It is not likely that 2,000 strikers will resume work if the3’ have already disobeyed an order made by Conciliation Commissioner Morrison. I can only make an order’ for these men to resume if the Commonwealth .is prepared to prosecute under the National Security Regulations.
Time and again the Government has failed to enforce decisions of the .court by the issue of summonses. The AttorneyGeneral (Dr. Evatt) refused to take such action. He preferred to appease the coal-miners. As the result of that policy we find that twice as many more strikes occurred last year than in 1939. Further evidence of the Government’s attitude towards arbitration is to be found in comments made by Mr. Justice Davidson, who .has had 30 years’ experience in handling the problems of the coal-mining industry.. His ability has commanded the respect of Labour and non-Labour governments alike. This Government recently appointed him to inquire into the problems of the coal-mining industry. His report is a sad reflection upon responsible government. - The holding of compulsory secret ballots to determine whether or not strikes should be called or, if in progress, continued is urged by the judge in the report. Emphasis is placed on the fact that, although penalties against strikes and lock-outs exist, governments have failed to enforce them. Lack of support by- governments for their tribunals is stated to be “ the most paralyzing defect “ in the arbitration system. Costs of production since the outbreak of the war have been excessively increased, whilst the output per man-shift since 1942 has progressively declined. A pre-requisite to retrieving the present perilous position and averting a threatening crisis is discipline. There could be no stronger charge against any government than the findings of the judge. What is the Government’s policy? As recently as the 21st April, 1946, the then Acting Prime Minister (Mr. Forde), addressing the Victorian Labour Conference, said -
Industrial strikes are the “ Achilles heel “ of the Federal Government. A succession of industrial stoppages in important industries turning nut urgently required materials, or stoppages within the transport services, would have ii disastrous effect on the election result.
The Labour Government let the Communists loose before the last Commonwealth elections, and is now letting them have full sway until after the coming elections. While this goes on, people go without homes and without many other important things. If the nation is allowed to continue drifting in this way, it will take us years to restore economic stability, to meet our financial obligations and to make the progress that we are capable of making. When I was abroad recently, people in other countries said that no nation had a greater prospect of development than Australia. We have markets for every thing that we can produce. Nevertheless, for ten months the Government has allowed the country to stay in reverse gear with the result that chaos reigns. We, as members of the National Parliament, should show ourselves to be worthy of the men who sacrificed their lives for the safety of the nation during the war. Those who took the risks of. war and survived now look to us to solve the problems I have mentioned as quickly as possible. For months I have tried to the best of my ability to persuade this Government, the employers and others to secure peace and cooperation in industry, but while members of the Government and their supporters continue to place votes above principles Australia will remain in a state of chaos instead of taking the road of progress. Finally, I answer the question asked by interjection so frequently from the Government side of the chamber: “What would an anti-Labour government do?”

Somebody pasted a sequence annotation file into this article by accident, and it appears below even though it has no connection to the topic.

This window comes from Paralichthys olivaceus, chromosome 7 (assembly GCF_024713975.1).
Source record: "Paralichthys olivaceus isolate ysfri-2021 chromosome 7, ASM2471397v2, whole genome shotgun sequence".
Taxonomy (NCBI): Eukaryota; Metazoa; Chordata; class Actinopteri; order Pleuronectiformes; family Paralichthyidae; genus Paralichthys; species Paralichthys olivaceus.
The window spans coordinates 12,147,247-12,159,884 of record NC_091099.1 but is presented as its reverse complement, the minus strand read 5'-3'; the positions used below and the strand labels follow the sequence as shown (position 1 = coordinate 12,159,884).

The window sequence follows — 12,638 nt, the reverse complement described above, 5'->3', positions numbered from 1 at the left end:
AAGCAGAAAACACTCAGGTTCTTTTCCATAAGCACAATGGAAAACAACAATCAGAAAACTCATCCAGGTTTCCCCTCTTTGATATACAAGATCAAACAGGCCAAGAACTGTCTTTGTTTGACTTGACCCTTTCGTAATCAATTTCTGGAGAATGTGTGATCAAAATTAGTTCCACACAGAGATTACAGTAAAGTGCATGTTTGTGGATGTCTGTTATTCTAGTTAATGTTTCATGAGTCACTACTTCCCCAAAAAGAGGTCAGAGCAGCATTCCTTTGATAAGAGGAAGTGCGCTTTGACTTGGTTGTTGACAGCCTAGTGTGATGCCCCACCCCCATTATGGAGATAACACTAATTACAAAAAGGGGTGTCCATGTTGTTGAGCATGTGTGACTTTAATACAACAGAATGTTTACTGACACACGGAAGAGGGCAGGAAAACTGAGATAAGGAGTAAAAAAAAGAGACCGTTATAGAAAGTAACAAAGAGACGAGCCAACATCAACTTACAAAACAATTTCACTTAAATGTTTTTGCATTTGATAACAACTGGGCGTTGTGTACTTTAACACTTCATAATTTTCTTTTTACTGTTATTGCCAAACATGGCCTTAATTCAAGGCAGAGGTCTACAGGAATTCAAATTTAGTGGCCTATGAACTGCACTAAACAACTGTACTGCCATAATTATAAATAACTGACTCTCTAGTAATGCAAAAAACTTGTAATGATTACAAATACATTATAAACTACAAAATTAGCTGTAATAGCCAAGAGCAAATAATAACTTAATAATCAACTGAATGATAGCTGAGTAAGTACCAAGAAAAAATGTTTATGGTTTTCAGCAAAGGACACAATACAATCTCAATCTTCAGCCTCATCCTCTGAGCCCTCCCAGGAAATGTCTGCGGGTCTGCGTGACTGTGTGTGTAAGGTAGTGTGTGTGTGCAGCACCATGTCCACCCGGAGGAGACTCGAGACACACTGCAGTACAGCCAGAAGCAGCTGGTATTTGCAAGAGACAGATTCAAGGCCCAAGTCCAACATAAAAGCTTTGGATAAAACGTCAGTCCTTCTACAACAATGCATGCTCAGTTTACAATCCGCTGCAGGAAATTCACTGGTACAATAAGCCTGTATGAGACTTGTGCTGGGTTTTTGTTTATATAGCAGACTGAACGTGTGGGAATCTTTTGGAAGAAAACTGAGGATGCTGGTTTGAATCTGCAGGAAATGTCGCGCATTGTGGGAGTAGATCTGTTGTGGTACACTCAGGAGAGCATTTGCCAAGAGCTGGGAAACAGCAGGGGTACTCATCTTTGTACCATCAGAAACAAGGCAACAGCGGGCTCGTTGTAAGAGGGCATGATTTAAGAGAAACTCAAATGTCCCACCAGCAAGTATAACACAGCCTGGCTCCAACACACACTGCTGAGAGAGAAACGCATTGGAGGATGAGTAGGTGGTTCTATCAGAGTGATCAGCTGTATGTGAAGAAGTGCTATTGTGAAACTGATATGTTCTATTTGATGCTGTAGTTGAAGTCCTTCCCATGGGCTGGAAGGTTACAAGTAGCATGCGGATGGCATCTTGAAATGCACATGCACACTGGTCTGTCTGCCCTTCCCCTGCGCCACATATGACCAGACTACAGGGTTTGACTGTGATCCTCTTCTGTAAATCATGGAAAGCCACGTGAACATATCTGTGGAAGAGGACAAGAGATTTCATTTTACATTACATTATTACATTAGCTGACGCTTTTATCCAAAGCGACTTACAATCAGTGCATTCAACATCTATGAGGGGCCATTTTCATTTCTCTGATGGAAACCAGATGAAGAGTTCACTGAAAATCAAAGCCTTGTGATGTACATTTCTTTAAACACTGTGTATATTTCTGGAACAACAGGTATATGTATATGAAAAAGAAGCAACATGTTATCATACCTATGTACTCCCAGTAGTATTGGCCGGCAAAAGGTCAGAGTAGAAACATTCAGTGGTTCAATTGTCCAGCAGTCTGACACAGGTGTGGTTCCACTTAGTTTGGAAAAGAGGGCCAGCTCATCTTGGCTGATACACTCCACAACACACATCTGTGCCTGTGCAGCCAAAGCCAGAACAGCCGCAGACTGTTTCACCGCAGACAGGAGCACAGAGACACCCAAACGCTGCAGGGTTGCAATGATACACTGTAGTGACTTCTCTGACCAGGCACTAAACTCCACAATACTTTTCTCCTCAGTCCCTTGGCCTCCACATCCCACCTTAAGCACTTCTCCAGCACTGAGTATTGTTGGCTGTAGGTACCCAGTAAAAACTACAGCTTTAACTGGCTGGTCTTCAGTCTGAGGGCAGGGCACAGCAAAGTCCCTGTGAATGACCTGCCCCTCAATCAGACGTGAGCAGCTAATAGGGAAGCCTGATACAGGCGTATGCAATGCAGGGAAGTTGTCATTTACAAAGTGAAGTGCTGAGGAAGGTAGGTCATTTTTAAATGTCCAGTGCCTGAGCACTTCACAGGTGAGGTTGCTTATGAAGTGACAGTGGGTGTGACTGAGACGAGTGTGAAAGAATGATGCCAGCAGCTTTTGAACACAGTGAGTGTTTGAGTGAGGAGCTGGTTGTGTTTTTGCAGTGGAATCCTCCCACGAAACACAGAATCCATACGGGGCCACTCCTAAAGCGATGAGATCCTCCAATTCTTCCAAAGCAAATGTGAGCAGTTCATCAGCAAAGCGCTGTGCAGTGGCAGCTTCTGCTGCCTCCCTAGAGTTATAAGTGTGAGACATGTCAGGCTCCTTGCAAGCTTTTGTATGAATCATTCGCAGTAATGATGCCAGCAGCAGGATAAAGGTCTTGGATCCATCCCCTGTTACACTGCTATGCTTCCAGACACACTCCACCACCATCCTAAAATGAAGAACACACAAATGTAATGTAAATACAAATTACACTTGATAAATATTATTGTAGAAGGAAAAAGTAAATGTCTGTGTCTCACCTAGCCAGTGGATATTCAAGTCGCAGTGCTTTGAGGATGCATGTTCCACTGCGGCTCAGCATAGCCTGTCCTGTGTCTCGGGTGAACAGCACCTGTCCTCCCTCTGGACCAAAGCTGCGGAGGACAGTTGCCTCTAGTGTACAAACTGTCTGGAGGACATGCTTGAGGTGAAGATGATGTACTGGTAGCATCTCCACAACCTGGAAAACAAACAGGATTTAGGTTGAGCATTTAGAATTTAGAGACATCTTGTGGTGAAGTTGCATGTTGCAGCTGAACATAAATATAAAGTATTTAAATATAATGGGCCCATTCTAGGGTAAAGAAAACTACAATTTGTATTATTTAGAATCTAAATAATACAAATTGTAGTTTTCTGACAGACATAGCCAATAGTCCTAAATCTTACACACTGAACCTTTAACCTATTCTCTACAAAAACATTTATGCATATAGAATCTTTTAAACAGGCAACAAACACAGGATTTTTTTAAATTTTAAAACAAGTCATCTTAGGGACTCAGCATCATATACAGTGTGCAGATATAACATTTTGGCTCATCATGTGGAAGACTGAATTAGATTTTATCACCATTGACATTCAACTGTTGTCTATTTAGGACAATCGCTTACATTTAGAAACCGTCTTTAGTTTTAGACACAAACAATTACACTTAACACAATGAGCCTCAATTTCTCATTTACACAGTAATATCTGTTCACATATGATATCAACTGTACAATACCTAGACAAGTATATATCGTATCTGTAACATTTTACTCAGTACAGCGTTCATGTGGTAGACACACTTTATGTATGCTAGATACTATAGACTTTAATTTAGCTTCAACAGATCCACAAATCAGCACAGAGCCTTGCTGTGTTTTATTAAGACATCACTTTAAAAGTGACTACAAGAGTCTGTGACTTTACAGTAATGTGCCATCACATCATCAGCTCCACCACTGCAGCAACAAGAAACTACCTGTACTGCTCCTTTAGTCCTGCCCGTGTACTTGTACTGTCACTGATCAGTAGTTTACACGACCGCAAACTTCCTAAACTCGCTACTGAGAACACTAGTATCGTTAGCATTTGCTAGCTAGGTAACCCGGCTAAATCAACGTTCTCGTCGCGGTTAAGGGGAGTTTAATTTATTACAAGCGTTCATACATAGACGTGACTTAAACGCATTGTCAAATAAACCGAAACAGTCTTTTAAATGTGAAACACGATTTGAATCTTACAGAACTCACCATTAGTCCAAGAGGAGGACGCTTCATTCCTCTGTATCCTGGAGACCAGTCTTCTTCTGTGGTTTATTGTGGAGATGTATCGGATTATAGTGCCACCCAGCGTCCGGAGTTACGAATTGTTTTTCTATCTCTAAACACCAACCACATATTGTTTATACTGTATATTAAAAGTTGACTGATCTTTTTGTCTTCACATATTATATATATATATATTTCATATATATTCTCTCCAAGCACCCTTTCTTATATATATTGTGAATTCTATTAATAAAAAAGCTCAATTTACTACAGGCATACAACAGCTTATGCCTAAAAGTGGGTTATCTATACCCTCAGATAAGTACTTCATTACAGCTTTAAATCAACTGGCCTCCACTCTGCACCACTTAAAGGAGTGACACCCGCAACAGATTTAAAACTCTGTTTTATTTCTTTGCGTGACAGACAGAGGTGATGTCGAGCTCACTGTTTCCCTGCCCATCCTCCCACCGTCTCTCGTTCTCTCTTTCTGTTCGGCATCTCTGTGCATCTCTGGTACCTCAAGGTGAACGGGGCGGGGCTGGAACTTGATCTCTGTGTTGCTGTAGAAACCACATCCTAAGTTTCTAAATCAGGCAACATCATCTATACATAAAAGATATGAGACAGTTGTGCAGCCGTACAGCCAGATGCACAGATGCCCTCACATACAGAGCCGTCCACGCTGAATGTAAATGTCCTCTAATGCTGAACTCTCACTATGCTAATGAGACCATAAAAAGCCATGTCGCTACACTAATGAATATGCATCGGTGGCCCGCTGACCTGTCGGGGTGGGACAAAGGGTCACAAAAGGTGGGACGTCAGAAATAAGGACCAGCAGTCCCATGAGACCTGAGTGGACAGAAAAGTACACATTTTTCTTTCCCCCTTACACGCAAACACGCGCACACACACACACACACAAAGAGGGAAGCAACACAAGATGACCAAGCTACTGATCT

– What did it do?
– It declared the Communist party an illegal organization. Although the world is at peace, we still have legislation on our statute-book empowering the Commonwealth Government to deal with Communists. I urge the Government to take courage, root out these few fanatics, and thus make a name for itself and earn the gratitude of the people. The Government claims that it lacks power to deal with the Communists. I refer it to the Crimes Act 1914-1932, sometimes known as the “ dog collar act “. It maintained peace in industry for a long time. This Government should realize its responsibilities, take a firm stand and insist that the law be obeyed.
The act was enforced in 1926, when the Communist menace was threatening the country as it is to-day.. Section 30j of the act is as follows: - (1.) If at any time the Governor-General is of opinion that there exists in Australia a serious industrial disturbance prejudicing or threatening trade or commerce with other countries or among the States, he may make a Proclamation to that effect, which Proclamation shall be and remain in operation for the purposes of this section until it is revoked. (2.) Any person who, during the operation of such Proclamation, takes part in or continues, or incites to, urges, aids or encourages the taking part in, or continuance of, a lockout or strike -
Action must be taken sooner or later to prevent a small group of Communists from sabotaging Australia’s economic future. I appeal to the Government to take action to bring about peace in industry so that employers may obtain a fair day’s work for a fair day’s pay, thus enabling the nation to meet its financial obligations and increase production along efficient lines. The Government should make the people realize that, in times of emergency such as the present, the nation must increase production to a most pronounced degree.